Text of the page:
What I would suggest is two fans mounted on one side of the tank. You need to close off the back of the hood except for a space equal to 1.5 times the size of the fans on the back opposite of the fans. Or you can close off the back completely and make holes on the top opposite of the fans. This will force the air to pass over the lights as it finds its exit point moving the air from cool entrance to hot exit.

    Now, that will have one end warmer with the other, so if that puts one end of the tank too much warmer than the other, you can mount 1 or 2 fans on each end, somehow partition the middle and have centrally located vents (top or back).

    Ok, now that I have given some suggestions, here is the reason. with a completely open back, fans will give you some cool air in. But, the air will only move over part of the light and then find its fastest way out. Some places will pool hot air which is the same problem as the open back. When your exit space is larger than your input, you have no forced flow, just forced in and lots of eddies and hot air pockets as the incoming air hits obstructions.

    Coming in the side and exiting the opposite side/top will use your lights as a linear guide for air flow. Existing the opposite back is just less holes to cut. Opposite side top is likely the best using both natural flow and guided forced flow.

    You don't want your exhaust holes to big or you will loose your pressure and loose the flow you are trying to create to move the hot air out. You can always go back and make it bigger, shrinking the size of a hole cut in a tank is a bit more difficult.

    As an example, look at pre-built lights that have fans in them. They have a fan on one side and a vent on the other and not vents on the top. Anyway, hope this wasn't too long and you find it helpful.
    PapaMcEuin
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    Assistant Moderator rayme07's Avatar
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    good point PapaMcEuin

    You don't want your exhaust holes to big or you will loose your pressure and loose the flow you are trying to create to move the hot air out. You can always go back and make it bigger, shrinking the size of a hole cut in a tank is a bit more difficult.
    Now on the hole on the back i would build like a draw like door on the back so all you have to do is slide the board to make the hole big or small and if you want to take it off all the way you can and put it back without your tank looking like kids trying to make a canopy for a fish tank and failed in wood shop J/K lol so you dont have the problem with clueing a board if you made the hole to big. Hope this helps
    Raymond
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    Grand Master Reefer CarmieJo's Avatar
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    Papa, great explanation! Point of clarification, is the fan blowing the cool air in or pulling the hot air out?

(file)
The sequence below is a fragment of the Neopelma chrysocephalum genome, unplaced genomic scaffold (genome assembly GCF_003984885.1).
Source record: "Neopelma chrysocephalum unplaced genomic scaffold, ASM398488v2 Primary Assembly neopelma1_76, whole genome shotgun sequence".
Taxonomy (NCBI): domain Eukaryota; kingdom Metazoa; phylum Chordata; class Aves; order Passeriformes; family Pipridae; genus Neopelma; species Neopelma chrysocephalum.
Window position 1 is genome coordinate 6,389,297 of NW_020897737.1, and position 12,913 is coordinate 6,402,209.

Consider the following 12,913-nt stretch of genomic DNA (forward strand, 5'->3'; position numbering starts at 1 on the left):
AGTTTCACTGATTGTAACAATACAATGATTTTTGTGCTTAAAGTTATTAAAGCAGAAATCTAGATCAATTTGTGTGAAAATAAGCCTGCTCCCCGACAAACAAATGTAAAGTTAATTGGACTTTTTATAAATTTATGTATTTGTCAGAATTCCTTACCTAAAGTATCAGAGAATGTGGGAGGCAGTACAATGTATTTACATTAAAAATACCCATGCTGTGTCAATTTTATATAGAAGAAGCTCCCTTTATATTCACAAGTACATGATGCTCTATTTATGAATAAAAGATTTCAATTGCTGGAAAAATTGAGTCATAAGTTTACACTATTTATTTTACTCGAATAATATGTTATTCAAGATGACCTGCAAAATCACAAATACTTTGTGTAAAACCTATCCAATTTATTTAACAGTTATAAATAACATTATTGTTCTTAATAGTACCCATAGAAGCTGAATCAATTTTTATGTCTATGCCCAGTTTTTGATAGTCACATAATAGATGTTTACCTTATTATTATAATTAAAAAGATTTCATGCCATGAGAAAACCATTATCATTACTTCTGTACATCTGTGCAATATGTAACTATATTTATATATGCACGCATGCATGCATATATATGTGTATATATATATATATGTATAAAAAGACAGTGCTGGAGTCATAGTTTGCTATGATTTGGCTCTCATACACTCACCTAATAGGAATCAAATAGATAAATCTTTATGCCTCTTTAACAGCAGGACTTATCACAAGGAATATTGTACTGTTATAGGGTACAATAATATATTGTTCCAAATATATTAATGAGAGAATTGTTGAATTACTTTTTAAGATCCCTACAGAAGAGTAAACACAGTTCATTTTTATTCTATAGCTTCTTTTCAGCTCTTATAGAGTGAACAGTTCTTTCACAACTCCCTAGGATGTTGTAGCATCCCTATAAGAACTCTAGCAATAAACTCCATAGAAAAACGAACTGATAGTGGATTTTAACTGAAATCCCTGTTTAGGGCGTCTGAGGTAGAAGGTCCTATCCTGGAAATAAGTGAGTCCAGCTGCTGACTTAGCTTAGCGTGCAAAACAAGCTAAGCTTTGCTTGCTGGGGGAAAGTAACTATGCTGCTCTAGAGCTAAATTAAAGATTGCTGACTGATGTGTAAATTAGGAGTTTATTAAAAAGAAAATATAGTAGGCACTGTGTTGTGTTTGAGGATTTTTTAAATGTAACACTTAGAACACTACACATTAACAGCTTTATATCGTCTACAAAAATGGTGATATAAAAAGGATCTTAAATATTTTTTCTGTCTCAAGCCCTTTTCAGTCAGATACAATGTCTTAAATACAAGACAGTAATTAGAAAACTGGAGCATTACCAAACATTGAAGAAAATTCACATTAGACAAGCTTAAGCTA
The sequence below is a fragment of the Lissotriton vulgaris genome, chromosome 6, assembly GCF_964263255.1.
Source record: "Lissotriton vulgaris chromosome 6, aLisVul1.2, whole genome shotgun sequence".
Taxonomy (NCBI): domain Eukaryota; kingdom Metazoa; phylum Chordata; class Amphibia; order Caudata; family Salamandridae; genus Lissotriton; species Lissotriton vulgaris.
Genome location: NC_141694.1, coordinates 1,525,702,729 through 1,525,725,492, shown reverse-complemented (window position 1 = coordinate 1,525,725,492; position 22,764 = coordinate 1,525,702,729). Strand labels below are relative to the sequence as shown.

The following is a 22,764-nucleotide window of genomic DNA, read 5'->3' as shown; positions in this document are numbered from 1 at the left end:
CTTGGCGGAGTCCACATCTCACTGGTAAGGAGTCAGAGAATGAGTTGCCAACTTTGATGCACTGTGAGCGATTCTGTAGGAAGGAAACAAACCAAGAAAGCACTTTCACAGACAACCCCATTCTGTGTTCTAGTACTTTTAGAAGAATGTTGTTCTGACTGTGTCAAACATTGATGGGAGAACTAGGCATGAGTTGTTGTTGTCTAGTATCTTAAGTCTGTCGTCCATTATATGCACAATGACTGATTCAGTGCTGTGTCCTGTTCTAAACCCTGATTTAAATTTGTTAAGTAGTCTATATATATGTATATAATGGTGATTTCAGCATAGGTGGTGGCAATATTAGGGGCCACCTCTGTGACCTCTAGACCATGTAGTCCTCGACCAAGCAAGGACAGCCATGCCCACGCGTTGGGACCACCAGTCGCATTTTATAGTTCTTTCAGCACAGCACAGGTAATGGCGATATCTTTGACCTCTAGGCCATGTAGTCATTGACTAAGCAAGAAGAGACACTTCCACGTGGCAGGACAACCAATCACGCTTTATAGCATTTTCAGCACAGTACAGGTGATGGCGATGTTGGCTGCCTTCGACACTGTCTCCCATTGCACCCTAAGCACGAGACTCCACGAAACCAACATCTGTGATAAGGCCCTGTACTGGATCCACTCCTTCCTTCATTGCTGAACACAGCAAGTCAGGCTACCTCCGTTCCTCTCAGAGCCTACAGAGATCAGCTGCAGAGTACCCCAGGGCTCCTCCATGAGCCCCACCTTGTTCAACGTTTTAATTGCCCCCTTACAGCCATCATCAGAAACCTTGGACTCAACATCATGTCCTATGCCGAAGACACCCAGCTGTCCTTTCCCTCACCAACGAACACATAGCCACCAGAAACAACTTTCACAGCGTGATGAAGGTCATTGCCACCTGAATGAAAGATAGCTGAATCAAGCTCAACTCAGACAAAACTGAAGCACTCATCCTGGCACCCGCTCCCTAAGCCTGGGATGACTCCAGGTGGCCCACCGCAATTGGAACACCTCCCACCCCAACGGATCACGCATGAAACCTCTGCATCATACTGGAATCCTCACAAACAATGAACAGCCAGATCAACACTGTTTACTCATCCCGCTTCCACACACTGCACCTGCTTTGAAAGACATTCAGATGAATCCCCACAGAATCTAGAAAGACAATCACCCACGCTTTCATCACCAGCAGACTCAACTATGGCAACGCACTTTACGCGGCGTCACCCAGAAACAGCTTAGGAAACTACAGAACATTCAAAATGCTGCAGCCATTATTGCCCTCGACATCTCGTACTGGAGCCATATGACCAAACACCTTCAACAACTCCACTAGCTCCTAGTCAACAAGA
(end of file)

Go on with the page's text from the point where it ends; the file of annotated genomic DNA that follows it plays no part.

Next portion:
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    Crispy Reef Monkey **MOD** Phurst's Avatar
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    No, no no! You're all wrong and I am right!

    LOL, just kidding. There's some great discussion in this thread. Thanks everyone!
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    Assistant Moderator rayme07's Avatar
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    No, no no! You're all wrong and I am right!
    NOOOOOO IM RIGHT LOL

    There's some great discussion in this thread. Thanks everyone
    Your welcome anything to get a good discussions I love alot of discussion its my favorite part about TR
    .Raymond
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    Blowing cool air in. As Phurst said first, you don't want to be moving humid salty air over the fan motor no matter how well protected the manufacturer said they protect the fan. Nice fans get pricey. More than one nice fan gets expensive so save the bucks and keep the fans to moving cool clean air in and let the hot humid salty air find its way to the exhuast using the pressurized flow only.
    PapaMcEuin
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    Quote Originally Posted by rayme07 View Post
    good point PapaMcEuin



    Now on the hole on the back i would build like a draw like door on the back so all you have to do is slide the board to make the hole big or small
    Now that is what I plan on doing between the firebox and smoker barrel on my Barbque pit! It was designed with a big open hole between the two and cooks too fast!
    Last edited by PapaMcEuin; 08-27-2008 at 12:33 AM.
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    Insightful Reefer R. Deschain's Avatar
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    I'll offer some more statements on the topic. My opinions are made with the full authority of a person who is neither a physicist nor a person with experience venting the hood of a reef tank....

    I'm not sure the diameter of the exhaust hole would matter. The important factor is the volume of air moving, not the flow rate. If you move the same volume of air through a large hole and a small hole over a given period of time, the air moving through the small hole has to be moving faster.

    I didn't think of the eddy current issue, but since the inside of a canopy is a relatively small volume, I wonder what impact this issue would have anyway.

    This sounds like a good idea for Mythbusters:the Reef Tank Edition


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    Assistant Moderator rayme07's Avatar
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    Now that I what I plan on doing between the firebox and smoker barrel on my Barbque pit! It was designed with a big open hole between the two and cooks too fast!
    yup the more air getting to the coles the faster and hotter it will burn on mine it came with a thing to cover up the holes so this wouldnt happen and it works fine and cooks slow.
    Ray or Raymond